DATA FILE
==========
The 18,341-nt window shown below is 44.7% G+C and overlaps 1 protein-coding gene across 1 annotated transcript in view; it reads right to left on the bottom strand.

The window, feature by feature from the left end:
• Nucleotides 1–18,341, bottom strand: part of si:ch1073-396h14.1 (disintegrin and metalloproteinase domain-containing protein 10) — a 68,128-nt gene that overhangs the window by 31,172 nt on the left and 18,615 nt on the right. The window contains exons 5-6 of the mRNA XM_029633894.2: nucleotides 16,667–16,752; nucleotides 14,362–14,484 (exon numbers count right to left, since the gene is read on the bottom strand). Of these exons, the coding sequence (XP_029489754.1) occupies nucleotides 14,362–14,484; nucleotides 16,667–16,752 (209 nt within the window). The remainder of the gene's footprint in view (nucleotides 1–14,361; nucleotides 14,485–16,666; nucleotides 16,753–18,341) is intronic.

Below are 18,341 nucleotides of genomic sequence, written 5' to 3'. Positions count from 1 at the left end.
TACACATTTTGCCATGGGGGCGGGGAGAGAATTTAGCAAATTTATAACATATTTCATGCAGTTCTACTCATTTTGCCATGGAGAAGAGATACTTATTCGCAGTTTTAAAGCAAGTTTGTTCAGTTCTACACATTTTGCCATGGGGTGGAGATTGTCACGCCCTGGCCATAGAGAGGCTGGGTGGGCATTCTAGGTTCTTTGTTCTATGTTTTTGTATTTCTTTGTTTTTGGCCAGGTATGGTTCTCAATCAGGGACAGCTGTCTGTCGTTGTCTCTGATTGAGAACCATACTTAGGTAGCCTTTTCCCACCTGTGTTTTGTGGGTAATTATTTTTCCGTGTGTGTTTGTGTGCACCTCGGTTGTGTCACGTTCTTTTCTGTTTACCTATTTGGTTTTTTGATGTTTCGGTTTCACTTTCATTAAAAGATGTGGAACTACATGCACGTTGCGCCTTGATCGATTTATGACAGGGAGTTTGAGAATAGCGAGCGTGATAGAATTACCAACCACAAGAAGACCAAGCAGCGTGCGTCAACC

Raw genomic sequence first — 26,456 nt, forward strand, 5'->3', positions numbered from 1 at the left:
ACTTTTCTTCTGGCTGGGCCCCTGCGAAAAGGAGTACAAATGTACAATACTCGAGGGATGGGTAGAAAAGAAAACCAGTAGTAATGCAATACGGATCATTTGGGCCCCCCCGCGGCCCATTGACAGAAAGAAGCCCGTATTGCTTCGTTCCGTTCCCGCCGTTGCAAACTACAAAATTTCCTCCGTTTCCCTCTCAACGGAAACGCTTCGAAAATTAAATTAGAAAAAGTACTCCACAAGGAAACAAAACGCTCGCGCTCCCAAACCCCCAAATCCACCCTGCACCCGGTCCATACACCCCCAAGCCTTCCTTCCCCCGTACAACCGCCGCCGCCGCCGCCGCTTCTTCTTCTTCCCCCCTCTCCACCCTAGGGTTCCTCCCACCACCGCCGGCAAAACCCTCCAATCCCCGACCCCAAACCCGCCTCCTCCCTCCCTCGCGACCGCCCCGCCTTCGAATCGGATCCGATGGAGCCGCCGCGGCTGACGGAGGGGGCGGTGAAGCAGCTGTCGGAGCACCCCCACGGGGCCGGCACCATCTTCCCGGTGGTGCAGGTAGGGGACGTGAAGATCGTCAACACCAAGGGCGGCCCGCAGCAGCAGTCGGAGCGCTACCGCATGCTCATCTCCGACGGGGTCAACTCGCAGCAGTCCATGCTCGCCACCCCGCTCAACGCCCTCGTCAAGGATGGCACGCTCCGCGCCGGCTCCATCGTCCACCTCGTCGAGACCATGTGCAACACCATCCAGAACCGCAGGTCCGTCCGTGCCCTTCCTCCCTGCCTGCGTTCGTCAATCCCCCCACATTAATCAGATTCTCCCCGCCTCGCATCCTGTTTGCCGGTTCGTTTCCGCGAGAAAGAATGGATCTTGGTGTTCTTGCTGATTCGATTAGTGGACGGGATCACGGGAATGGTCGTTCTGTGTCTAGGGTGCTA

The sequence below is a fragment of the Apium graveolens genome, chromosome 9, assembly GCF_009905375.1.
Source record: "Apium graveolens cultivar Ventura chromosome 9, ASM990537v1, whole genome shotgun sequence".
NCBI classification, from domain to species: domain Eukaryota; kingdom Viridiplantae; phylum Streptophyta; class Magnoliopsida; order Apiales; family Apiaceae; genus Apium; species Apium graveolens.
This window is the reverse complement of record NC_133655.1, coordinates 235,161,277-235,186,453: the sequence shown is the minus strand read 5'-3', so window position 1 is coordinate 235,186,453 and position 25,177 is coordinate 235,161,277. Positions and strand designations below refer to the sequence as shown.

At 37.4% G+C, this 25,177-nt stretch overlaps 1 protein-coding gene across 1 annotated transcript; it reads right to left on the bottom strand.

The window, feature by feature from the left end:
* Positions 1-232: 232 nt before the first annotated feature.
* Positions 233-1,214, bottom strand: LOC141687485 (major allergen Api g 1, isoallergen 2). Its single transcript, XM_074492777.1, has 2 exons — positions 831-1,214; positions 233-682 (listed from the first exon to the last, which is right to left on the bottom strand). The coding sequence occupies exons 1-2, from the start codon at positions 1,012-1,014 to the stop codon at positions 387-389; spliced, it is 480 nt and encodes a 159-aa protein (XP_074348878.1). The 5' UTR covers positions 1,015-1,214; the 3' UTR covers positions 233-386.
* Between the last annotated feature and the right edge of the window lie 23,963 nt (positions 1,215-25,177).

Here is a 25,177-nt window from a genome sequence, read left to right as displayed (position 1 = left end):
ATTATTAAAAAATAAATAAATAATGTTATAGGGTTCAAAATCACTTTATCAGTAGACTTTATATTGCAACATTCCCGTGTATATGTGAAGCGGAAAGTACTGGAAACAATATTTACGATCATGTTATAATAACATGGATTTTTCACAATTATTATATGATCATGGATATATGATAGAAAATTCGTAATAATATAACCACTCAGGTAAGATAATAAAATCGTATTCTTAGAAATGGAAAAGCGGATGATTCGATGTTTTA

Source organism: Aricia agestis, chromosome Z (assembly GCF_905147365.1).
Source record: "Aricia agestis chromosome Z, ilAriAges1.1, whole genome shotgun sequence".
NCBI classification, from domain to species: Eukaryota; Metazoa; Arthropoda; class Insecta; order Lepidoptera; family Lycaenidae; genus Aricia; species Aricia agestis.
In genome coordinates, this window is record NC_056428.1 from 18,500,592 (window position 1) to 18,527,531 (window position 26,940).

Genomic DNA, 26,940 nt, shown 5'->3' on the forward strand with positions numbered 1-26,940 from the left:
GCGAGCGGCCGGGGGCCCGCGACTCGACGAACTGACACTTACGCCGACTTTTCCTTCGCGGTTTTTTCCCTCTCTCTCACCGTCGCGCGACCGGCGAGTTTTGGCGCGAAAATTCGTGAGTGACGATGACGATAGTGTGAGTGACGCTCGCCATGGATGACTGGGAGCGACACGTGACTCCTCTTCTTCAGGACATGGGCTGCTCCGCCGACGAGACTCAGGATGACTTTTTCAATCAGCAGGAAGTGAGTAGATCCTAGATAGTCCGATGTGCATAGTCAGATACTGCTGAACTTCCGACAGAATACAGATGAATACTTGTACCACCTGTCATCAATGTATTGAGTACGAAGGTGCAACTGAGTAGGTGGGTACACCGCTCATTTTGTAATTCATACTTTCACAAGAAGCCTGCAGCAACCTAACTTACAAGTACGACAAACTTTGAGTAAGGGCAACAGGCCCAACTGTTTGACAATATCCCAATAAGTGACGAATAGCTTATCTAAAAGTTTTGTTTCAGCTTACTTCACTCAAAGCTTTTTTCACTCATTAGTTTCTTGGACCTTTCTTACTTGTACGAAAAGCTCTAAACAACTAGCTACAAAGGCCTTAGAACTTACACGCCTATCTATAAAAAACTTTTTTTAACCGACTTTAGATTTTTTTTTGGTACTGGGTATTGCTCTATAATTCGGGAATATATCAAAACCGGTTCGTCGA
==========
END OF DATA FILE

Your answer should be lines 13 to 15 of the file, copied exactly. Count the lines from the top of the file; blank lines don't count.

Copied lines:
The window, feature by feature from the left end:
* Positions 1-232: 232 nt before the first annotated feature.
* Positions 233-1,214, bottom strand: LOC141687485 (major allergen Api g 1, isoallergen 2). Its single transcript, XM_074492777.1, has 2 exons — positions 831-1,214; positions 233-682 (listed from the first exon to the last, which is right to left on the bottom strand). The coding sequence occupies exons 1-2, from the start codon at positions 1,012-1,014 to the stop codon at positions 387-389; spliced, it is 480 nt and encodes a 159-aa protein (XP_074348878.1). The 5' UTR covers positions 1,015-1,214; the 3' UTR covers positions 233-386.